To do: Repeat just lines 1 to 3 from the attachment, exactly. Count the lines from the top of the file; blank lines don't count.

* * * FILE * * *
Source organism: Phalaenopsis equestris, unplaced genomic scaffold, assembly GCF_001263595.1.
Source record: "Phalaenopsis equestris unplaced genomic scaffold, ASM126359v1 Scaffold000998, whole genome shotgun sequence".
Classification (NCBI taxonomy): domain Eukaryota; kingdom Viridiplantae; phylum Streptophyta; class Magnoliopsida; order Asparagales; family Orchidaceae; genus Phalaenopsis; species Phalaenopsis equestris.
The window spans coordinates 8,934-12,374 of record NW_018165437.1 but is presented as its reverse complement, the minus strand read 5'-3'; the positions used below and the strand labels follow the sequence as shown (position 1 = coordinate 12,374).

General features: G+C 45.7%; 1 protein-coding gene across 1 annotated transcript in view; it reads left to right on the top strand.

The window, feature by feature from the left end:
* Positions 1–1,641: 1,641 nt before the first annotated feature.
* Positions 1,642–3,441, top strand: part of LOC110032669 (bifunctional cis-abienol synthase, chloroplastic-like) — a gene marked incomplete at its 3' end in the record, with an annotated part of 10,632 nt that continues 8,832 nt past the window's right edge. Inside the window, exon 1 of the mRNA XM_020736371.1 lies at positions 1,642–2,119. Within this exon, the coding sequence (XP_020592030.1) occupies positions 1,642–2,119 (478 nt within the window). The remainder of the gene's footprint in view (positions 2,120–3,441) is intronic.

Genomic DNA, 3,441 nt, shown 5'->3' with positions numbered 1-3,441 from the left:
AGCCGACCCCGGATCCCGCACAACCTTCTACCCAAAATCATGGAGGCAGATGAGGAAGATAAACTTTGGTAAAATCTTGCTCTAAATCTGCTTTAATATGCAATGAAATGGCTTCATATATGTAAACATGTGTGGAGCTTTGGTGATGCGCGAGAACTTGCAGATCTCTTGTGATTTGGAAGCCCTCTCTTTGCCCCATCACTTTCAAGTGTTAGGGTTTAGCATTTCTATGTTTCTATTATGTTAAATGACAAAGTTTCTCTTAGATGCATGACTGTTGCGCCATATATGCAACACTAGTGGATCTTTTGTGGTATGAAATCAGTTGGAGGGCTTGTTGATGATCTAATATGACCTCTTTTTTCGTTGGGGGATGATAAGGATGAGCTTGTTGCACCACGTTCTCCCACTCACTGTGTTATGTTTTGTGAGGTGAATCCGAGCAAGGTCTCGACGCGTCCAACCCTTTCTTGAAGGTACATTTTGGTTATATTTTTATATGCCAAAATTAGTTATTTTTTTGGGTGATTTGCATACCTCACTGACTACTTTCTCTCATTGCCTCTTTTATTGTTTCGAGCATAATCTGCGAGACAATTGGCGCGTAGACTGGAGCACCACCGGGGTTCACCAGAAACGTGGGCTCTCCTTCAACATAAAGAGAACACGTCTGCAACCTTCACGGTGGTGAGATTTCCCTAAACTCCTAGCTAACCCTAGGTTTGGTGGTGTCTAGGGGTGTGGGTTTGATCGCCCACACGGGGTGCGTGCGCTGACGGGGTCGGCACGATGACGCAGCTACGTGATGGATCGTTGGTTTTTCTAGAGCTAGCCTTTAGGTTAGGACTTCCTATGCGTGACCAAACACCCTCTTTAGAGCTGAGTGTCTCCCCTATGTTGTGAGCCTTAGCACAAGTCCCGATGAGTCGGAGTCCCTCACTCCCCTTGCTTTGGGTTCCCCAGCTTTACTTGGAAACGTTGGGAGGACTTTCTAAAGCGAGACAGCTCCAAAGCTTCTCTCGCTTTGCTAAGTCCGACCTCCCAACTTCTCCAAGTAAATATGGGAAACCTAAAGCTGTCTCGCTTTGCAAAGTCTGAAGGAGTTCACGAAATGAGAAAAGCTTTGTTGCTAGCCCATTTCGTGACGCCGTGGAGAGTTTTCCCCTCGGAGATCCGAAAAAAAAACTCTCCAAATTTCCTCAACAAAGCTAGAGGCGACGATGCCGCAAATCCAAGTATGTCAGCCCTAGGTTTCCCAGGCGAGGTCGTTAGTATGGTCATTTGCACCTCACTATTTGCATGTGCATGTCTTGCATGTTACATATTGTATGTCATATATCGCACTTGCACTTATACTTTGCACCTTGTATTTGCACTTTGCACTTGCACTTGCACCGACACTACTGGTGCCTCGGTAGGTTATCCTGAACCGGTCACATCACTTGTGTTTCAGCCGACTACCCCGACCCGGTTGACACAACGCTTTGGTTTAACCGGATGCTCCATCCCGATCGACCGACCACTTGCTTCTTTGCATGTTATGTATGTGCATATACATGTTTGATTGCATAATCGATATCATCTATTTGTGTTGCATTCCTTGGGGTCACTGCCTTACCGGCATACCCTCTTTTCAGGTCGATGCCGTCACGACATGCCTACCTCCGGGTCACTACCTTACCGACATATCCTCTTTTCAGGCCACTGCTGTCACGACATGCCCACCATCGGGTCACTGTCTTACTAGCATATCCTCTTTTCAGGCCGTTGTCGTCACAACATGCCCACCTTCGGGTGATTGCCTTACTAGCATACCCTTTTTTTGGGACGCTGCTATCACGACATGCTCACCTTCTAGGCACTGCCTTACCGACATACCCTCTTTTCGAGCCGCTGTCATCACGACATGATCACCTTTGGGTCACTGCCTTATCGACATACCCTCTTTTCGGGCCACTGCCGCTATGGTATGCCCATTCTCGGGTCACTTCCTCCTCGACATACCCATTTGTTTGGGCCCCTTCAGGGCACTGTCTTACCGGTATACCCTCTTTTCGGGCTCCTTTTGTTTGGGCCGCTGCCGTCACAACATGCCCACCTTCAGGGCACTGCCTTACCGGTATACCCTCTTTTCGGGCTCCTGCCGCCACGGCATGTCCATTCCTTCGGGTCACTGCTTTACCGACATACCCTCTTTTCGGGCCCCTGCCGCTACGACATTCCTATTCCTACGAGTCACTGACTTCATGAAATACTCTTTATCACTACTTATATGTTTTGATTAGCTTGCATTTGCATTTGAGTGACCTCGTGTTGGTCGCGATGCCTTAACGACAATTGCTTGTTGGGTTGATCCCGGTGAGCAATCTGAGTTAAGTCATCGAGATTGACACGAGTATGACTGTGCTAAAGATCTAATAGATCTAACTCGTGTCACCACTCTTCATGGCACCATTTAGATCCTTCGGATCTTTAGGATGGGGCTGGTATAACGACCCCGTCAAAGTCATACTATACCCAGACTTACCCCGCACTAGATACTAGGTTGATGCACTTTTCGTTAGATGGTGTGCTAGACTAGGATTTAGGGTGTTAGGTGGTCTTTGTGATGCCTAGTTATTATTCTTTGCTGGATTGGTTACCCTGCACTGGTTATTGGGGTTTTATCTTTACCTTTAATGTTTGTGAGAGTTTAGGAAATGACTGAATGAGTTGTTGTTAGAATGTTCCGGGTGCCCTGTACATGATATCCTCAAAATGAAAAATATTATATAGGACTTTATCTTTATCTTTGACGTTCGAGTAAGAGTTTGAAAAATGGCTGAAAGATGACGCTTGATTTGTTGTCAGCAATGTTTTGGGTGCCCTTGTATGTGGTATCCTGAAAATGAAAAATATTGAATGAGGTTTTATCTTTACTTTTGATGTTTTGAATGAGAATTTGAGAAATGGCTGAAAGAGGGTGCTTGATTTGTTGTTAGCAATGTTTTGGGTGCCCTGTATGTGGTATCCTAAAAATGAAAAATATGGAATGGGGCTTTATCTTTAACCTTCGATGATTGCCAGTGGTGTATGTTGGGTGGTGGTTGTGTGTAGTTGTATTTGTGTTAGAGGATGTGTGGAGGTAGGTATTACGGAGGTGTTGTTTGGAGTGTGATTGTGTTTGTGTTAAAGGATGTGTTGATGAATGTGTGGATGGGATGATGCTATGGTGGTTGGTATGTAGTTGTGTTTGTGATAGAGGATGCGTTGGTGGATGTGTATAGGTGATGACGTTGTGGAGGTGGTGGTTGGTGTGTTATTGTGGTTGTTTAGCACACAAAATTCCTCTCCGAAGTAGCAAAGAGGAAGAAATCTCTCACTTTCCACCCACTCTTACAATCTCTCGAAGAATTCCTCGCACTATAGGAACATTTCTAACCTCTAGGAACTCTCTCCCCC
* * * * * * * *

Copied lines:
Source organism: Phalaenopsis equestris, unplaced genomic scaffold, assembly GCF_001263595.1.
Source record: "Phalaenopsis equestris unplaced genomic scaffold, ASM126359v1 Scaffold000998, whole genome shotgun sequence".
Classification (NCBI taxonomy): domain Eukaryota; kingdom Viridiplantae; phylum Streptophyta; class Magnoliopsida; order Asparagales; family Orchidaceae; genus Phalaenopsis; species Phalaenopsis equestris.